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JPMORGAN CHASE BANK v. LIBERTY MUT. INS. CO.

March 5, 2002

JPMORGAN CHASE BANK, FOR AND ON BEHALF OF MAHONIA LIMITED AND MAHONIA NATURAL GAS LIMITED, PLAINTIFF,
V.
LIBERTY MUTUAL INSURANCE COMPANY, TRAVELERS CASUALTY AND SURETY COMPANY, ST. PAUL FIRE AND MARINE INSURANCE COMPANY, CONTINENTAL CASUALTY COMPANY, NATIONAL FIRE INSURANCE COMPANY OF HARTFORD, FIREMAN'S FUND INSURANCE COMPANY, SAFECO INSURANCE COMPANY OF AMERICA, THE TRAVELERS INDEMNITY COMPANY, FEDERAL INSURANCE COMPANY, HARTFORD FIRE INSURANCE COMPANY, AND LUMBERMEN'S MUTUAL CASUALTY COMPANY, DEFENDANTS.



The opinion of the court was delivered by: Rakoff, District Judge.

OPINION AND ORDER

By this lawsuit, plaintiff JPMorgan Chase Bank, for and on behalf of Mahonia Limited and Mahonia Natural Gas Limited (collectively "Mahonia"), seeks to compel the eleven defendant insurance companies (collectively the "Sureties") to pay Mahonia over $1 billion, pursuant to six surety bonds (the "Bonds") that guaranteed the obligations of Enron Natural Gas Marketing Corporation and Enron North America Corporation (collectively "Enron") on six corresponding natural gas and crude oil forward sales contracts (the "Contracts") entered into between June, 1998 and December, 2000.

In due course, Enron did indeed default, following which, on December 7, 2001, plaintiff, on behalf of Mahonia, sent written notices to the Sureties demanding payment in accordance with the terms of the Bonds. When the sureties demurred, plaintiff brought this lawsuit and promptly moved for summary judgment in Mahonia's favor, contending that, by the express terms of the Bonds, the Sureties' obligation to pay was immediate and unconditional.

In response to the motion, defendants allege quite different facts. They allege that, unbeknownst to the Sureties at the time they issued the Bonds, the Contracts between Mahonia and Enron were part of a fraudulent arrangement by which simple loans to Enron by plaintiffs predecessor, the Chase Manhattan Bank ("Chase"), were disguised as sales of assets. Specifically, they allege that Chase lent Mahonia the money used to pay Enron on the Contracts, and that, at the very time Enron was contracting to sell to Mahonia future deliveries of gas and oil, Enron was secretly contracting to repurchase the very same gas and oil from one or more entities commonly controlled with Mahonia, at a price equal to what was owed by Mahonia to Chase on the loan. The net effect was simply a series of loans from Chase to Enron; but by disguising them as sales of assets, Enron could book them as revenue while Chase and Mahonia could, among other things, induce the Sureties to issue Bonds that would effectively guarantee repayment of the loans — something the Sureties were otherwise forbidden to do under applicable New York law (which here governs). See N.Y. Ins. Law §§ 1102, 1113(16)(E); 6901(a)(1)(A) (McKinney 2000). In short, defendants allege that the Bonds were the product of fraudulent inducement and fraudulent concealment by the plaintiff.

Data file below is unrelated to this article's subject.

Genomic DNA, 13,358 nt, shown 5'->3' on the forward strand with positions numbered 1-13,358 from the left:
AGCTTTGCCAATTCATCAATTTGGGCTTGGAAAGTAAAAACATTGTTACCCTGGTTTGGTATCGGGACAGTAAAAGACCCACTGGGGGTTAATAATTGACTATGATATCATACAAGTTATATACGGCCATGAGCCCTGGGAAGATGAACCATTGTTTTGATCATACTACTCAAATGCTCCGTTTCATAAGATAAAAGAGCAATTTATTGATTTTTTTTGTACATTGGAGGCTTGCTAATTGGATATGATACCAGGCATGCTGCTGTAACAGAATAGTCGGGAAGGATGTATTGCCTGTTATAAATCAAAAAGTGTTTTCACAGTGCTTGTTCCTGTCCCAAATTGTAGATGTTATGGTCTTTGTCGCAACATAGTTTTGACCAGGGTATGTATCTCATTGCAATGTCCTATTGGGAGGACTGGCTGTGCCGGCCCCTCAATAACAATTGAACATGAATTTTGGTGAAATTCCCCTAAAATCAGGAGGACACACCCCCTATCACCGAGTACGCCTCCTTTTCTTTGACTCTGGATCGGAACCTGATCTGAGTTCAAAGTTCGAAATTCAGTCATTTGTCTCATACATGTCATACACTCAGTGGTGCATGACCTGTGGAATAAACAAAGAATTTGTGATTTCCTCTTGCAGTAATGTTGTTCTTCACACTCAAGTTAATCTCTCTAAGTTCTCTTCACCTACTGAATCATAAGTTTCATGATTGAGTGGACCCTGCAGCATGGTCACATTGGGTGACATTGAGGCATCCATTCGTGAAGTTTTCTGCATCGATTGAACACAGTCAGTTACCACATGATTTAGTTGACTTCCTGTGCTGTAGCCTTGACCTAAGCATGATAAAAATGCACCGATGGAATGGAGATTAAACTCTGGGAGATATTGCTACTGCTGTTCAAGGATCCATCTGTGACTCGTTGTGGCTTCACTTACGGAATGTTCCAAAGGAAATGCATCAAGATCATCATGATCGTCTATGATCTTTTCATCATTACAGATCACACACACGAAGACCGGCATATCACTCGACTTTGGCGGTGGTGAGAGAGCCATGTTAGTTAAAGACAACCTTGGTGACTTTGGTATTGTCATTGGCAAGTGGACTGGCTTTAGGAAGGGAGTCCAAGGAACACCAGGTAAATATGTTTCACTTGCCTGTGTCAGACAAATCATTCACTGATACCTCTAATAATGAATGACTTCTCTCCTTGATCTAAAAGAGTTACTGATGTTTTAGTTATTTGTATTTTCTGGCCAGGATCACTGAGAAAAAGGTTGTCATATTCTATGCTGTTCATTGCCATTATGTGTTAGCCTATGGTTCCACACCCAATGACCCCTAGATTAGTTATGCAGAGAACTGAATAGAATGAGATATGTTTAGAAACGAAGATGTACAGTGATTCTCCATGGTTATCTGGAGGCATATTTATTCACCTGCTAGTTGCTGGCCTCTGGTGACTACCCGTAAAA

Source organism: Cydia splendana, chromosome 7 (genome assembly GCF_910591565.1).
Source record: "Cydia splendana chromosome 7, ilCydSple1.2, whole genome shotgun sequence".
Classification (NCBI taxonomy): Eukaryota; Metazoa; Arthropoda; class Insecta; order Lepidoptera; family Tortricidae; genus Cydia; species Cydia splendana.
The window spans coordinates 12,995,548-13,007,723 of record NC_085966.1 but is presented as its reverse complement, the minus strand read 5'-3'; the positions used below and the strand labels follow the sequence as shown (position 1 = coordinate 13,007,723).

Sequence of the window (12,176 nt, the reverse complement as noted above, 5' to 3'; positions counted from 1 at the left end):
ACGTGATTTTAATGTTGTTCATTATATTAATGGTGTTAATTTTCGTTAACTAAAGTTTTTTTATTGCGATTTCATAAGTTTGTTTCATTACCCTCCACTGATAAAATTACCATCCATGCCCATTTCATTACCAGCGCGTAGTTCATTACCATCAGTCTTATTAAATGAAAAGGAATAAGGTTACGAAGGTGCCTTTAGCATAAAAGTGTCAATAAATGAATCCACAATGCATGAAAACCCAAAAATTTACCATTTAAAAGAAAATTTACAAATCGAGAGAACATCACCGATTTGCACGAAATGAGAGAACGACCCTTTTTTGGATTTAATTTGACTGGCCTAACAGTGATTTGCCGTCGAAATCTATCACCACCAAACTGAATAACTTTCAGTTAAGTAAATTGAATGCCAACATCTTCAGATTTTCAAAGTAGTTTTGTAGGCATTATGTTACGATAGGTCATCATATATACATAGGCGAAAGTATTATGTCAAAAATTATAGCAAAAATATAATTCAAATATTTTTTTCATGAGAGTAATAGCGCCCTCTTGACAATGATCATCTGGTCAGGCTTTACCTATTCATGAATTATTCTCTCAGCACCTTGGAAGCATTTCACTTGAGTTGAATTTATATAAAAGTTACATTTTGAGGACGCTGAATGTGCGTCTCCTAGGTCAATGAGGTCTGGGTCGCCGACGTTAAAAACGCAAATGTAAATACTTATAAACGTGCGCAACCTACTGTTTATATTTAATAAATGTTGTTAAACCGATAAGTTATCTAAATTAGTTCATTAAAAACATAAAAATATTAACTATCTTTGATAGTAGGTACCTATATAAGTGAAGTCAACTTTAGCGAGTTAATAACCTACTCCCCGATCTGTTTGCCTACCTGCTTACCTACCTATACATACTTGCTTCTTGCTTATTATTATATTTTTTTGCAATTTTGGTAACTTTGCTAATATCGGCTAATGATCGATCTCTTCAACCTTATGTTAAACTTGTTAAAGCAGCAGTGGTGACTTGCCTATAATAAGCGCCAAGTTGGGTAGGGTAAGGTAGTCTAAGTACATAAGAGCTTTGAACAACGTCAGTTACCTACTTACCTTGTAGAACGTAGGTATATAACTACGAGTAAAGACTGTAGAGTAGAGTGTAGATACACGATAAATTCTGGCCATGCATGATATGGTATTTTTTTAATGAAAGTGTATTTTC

Fraudulent inducement and fraudulent concealment are familiar defenses to contractual performance. Yet, New York law does not permit a contracting party to lightly evade its contractual obligations by simply crying "fraud." Thus, for example, under New York law, a claim for breach of contract cannot be converted into a fraud claim by simply alleging that the promisor intended not to perform its promise. See Papa's-June Music v. McLean, 921 F. Supp. 1154, 11601161 (S.D.N.Y. 1996) (collecting cases). Also, of particular relevance here, New York law will not permit a sophisticated party that, in negotiating a contract, has expressly disclaimed reliance on specific oral representations extrinsic to the contract to thereafter claim that the fraudulence of these representations is a defense to contractual performance. See Danann Realty Corp. v. Harris, 5 N.Y.2d 317, 32021, 184 N.Y.S.2d 599, 157 N.E.2d 597 (1959).

Here, defendants, in seeking to defeat plaintiffs motion for summary judgment on the grounds of fraudulent inducement and/or fraudulent concealment, face three principal hurdles.

First, paragraph 7 of each of the Bonds states, inpertinent part: